Saudi sets new tax rules
Customs authorities scrap import duty on computer products in Saudi, vendors and distributors predict big shake-up as regional channel weighs up impact of new ruling
New customs regulations exempting certain computer products from import tax in Saudi Arabia is poised to have huge implications for the dynamics of the Middle East IT channel, according to a number of sources in the market. Saudi authorities confirmed last month that a broad range of technology devices, including PCs, accessories, telecommunication products and mobile phones, are no longer the subject of a 5% customs levy when imported into the country. Cartridges and toners are not exempt from the tax, however.
The move is understood to fall in line with the unified customs tariff agreed by the GCC states as of January 1st 2007, although Saudi Arabia so far appears to be the only country to have formally announced such an action.
Local IT players speculate that the new tariff system could impact the market in a number of ways.
Like several other vendors polled by Channel Middle East, Karim Hammad, commercial products sales manager at Acer's Saudi office reckons end-users will emerge as the biggest beneficiaries of the new tax system because overall price points in the market will be reduced by 5%.
But he also believes the move could reshape the logistics and re-export market as the new system challenges the competitiveness of small distribution firms operating from Dubai.
"Companies in Jebel Ali will have to justify their presence because the whole Kingdom could act as a free zone now that IT products are exempt from duty," he suggested. "Many companies will have to reconsider their strategies."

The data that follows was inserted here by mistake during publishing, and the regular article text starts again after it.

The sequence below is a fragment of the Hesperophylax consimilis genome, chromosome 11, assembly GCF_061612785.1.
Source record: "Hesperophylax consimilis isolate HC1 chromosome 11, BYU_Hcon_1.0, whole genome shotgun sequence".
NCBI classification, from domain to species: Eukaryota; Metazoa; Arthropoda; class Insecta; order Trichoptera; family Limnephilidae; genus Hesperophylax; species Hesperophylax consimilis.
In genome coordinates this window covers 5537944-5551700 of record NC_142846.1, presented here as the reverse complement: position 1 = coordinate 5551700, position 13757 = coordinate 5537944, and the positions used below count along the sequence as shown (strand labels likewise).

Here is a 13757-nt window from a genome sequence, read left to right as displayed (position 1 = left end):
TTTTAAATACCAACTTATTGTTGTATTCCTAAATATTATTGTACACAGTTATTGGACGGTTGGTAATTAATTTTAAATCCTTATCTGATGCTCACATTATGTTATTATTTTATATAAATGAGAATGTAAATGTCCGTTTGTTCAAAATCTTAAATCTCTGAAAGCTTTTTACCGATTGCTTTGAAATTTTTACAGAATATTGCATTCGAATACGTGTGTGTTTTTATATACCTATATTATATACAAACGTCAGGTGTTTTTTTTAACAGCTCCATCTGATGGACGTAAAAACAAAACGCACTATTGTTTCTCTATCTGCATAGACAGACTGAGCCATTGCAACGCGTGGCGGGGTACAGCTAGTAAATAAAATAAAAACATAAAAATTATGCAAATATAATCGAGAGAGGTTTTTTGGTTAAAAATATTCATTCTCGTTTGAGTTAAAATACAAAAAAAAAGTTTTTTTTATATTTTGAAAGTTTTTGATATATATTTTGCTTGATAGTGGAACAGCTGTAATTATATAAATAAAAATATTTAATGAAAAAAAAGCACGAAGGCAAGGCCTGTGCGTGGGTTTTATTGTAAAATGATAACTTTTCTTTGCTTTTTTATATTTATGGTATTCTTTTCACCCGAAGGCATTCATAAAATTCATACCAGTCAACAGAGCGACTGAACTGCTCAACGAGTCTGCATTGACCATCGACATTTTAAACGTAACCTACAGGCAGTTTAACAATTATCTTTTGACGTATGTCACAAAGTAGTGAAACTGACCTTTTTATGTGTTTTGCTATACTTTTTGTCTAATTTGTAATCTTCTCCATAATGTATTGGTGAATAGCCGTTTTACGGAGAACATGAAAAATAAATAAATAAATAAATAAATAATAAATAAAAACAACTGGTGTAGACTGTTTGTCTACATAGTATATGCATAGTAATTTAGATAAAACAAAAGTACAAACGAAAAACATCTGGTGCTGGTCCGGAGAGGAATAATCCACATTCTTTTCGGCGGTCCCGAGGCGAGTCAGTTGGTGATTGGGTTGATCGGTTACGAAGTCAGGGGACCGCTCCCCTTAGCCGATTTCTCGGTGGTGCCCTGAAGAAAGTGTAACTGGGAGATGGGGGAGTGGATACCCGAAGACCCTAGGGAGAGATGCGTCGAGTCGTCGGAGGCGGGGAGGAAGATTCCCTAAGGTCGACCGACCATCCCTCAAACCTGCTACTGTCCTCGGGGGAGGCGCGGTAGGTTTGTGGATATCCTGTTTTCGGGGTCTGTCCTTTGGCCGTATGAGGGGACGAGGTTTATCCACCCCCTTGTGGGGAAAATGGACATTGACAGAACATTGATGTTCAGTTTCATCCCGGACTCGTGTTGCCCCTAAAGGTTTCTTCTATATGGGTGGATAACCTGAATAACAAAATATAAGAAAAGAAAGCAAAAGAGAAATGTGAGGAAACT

Sherif Nasr Khattab, general manager eastern region at Saudi distributor and retailer Al-Jassim Electronics, believes the business model of IT-focused freight forwarding firms that move products into the Kingdom by road will be severely tested.
Many companies move IT products out of Jebel Ali and through Dubai, paying a duty to Dubai customs in the process.
"These logistics companies making big business by road will lose this business unless they transfer it by sea or air where they won't pay anything," he said.
He also claims the overall size of the Saudi market will increase as a direct result of more competitive pricing with Dubai, while end-user organisations that have planned their 2007 budgets will effectively be able to procure more equipment for the same amount of money.
There is also speculation from some sources that the new system could give Saudi distributors the impetus to transition into stronger regional players now that they do not have a price disadvantage.
Meanwhile, Francois Feuillet, Middle East general manager at Lexmark, believes there will be minimal impact at vendor level. "The prices will decrease, but the competition remains the same," he argued. "However, it could help stop some of the VAT cheats that under-invoiced orders. As the customs duty has disappeared there is a portion of dishonest businesses that may lose out."
The boss of one high-end infrastructure distributor based in Dubai believes the removal of the import duty could facilitate the processing of orders between distributor and reseller: "Under the old system, the 5% was always a disputed area in terms of who would pick up the cost. It used to lead to lengthy negotiations, which won't be the case anymore."
Some distributors are ruing the short term impact of the new system, however. The speed at which the ruling was introduced caught many companies by surprise, leaving some in-country distributors with several weeks of inventory that they had already paid a 5% duty on. That could force them to sell at a loss if they attempt to match current prices.